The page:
Language Learning: It's all about Confidence

Dear Gabby,

Barcelona at sunset. Photo source Pixabay Walkerssk

As someone who has traveled a fair amount and has both taken and taught languages classes, I want you to know that one of my top tips for learning/teaching a new language might not be what you expect: you have to be confident in yourself. We have talked before about how you can use tools like Duolingo or reading in a foreign language to improve your skills but I honestly think that this characteristic outweighs the majority of preparation that you will do. In my experience the person who is ‘best’ at a language (read—the ‘best student’) isn’t usually the best at communicating, whether it be by writing or speaking, because they tend to be worried about ‘getting it wrong’ or they might spend so much time studying that they never really put it to the test. On the contrary, the person who tends to be the ‘best’ when it comes to communicating is the person who is willing to break out of his or her shell and just go for, taking advantage of every opportunity to practice.

Now, if you are a shy person, it can take ages for you to feel comfortable enough to want to communicate with others in your non-native language. However, I can promise you that the sooner you get over this emotion hump, the faster you will be able to assimilate into the culture around you and learn with native speakers. And, as I have mentioned before (as I naturally feel like I am a socially awkward person), if all else fails, fake it till you make it! Trust me, I know it’s hard to even contemplate not caring that you sound like a fool just so you can get better, but it does get easier—and if your Spanish (or other language) is better than the other person’s English, they won’t be judging you for one minute.

True story: I was recently in Tuscany visiting a good friend (and making new acquaintances with everyone I met because it was a small town) when I tried to communicate something in Italian. Now, I don’t speak Italian so you can imagine this was a bit of a disaster and my good friend laughed at me because “he didn’t even understand me.” However, I was able to laugh it off and tried again. When you are not afraid of failing, you learn both how to fail and try again.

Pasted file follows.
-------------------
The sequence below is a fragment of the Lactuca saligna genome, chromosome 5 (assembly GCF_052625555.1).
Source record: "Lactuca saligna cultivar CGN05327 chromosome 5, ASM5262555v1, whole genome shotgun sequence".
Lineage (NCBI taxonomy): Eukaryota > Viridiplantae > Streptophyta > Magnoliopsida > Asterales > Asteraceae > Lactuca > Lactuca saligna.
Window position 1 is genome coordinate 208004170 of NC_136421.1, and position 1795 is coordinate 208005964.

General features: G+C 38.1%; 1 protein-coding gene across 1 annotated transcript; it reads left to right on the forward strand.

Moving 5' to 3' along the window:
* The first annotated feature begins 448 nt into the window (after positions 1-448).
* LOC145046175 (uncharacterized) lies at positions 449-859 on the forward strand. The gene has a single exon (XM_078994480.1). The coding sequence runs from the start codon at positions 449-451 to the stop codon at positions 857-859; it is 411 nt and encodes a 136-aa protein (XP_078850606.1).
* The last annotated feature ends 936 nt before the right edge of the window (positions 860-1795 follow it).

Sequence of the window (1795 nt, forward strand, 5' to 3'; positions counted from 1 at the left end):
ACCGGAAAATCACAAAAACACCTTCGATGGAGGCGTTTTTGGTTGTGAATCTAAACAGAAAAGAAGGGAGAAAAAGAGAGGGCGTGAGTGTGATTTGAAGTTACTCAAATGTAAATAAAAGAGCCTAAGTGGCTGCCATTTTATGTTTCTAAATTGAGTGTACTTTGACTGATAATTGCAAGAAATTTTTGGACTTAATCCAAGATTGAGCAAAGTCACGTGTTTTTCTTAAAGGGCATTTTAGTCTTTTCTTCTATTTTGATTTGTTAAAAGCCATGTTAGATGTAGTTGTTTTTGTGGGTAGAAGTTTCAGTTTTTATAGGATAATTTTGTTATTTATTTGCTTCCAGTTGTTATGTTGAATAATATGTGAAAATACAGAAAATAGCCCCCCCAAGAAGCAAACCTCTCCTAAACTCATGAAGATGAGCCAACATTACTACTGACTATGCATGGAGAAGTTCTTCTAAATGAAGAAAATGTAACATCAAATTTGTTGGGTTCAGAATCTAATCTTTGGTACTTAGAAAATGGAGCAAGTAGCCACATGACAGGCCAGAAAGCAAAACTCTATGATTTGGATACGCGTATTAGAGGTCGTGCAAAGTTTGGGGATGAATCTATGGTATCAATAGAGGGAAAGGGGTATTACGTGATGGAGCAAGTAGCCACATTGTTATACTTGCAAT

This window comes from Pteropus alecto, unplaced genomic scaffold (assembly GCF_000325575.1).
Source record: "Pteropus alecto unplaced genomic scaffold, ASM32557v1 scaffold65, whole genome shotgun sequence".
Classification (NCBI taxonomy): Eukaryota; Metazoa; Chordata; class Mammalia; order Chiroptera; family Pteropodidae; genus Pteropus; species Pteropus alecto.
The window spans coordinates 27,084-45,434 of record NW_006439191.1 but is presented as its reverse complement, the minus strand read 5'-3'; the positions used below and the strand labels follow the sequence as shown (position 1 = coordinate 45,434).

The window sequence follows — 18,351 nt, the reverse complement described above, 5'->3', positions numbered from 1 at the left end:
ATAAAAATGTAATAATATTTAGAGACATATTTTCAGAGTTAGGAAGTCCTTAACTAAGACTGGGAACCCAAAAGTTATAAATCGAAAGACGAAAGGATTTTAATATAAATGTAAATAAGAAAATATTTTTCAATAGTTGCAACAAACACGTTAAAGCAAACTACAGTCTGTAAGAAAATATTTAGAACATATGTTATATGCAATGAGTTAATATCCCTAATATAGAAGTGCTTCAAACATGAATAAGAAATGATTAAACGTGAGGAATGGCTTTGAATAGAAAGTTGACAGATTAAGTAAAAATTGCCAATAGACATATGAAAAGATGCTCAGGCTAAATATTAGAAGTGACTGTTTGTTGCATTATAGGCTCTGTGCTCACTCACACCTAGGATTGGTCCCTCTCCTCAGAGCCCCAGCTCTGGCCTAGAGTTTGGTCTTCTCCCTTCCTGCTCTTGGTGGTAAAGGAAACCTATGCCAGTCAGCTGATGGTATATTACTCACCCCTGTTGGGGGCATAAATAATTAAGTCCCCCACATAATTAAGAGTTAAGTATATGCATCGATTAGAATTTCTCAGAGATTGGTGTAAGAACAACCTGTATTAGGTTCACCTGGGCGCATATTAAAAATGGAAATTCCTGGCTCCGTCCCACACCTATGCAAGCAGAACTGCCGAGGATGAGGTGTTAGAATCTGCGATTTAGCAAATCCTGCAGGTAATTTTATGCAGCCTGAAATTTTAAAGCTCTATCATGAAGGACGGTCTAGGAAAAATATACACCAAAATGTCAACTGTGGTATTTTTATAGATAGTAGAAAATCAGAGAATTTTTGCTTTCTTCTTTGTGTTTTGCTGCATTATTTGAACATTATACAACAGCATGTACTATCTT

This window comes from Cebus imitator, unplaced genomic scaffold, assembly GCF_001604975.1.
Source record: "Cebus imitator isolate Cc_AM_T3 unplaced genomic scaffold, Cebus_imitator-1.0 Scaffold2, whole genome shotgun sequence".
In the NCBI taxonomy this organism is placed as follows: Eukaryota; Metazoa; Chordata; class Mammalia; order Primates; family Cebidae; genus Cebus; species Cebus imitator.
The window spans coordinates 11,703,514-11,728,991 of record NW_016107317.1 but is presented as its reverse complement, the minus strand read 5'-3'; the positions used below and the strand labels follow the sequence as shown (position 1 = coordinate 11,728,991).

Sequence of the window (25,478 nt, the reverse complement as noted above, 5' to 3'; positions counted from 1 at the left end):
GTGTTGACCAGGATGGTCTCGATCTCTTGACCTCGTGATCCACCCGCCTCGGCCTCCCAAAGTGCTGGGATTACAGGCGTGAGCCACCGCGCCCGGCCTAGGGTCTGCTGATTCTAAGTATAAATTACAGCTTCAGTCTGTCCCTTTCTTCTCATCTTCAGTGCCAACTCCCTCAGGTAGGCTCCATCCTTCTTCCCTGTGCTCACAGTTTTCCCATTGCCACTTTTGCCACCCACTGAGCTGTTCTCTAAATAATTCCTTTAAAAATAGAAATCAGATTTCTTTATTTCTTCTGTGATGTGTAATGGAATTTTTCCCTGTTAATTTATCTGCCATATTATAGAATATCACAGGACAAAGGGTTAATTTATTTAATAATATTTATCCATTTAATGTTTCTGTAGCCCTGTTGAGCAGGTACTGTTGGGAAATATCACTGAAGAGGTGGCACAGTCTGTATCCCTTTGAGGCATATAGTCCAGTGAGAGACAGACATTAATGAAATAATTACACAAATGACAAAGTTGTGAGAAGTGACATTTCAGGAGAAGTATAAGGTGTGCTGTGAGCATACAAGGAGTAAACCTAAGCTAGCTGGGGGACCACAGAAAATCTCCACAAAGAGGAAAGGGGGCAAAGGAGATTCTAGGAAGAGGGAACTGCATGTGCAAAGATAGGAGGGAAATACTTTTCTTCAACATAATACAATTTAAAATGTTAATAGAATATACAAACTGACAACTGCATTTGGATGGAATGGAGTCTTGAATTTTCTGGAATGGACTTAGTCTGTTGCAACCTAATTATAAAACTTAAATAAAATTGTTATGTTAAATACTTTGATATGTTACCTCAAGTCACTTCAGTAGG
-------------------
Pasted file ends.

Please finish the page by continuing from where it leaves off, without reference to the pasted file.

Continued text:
If you are still doubting my methodology (I wouldn’t expect anything less, I wouldn’t have believed me ten years ago either) and cannot fathom how you are even going to get to the fake it stage, I have some ideas for you:

Talk with people you see daily:

Looking to people who are already in your life is a great place to start practicing your language skills. Think about the people who are already in your life and talk with on a regular basis anyway (although maybe not in the foreign language) or people that you are forced to interact with who don’t speak English. This might be a host parent or sibling, a classmate, or someone else who you see at a supermarket or the swimming pool, etc. They should be people who you are already interacting with and make you feel safe when you are around them. If you get to the point where you already trust someone, it might be easier to break out of your shell and try to practice speaking with them, helping you build your confidence for the future.

True story: I am now in a place where my Spanish is pretty good (I would even say I am fluent), but I still make plenty of mistakes. When I was writing my dissertation/final project for my bachelors degree a friend of mine helped me correct it—and boy did it need correcting. However, not only did I end up with an awesome paper, but I have gotten better at Spanish and feel incredibly comfortable when this friend corrects me because I know he does it from his heart.

Meet for an intercambio. Photo source: Pixabay Life-Of-Pix


Intercambios/One-on-one sessions: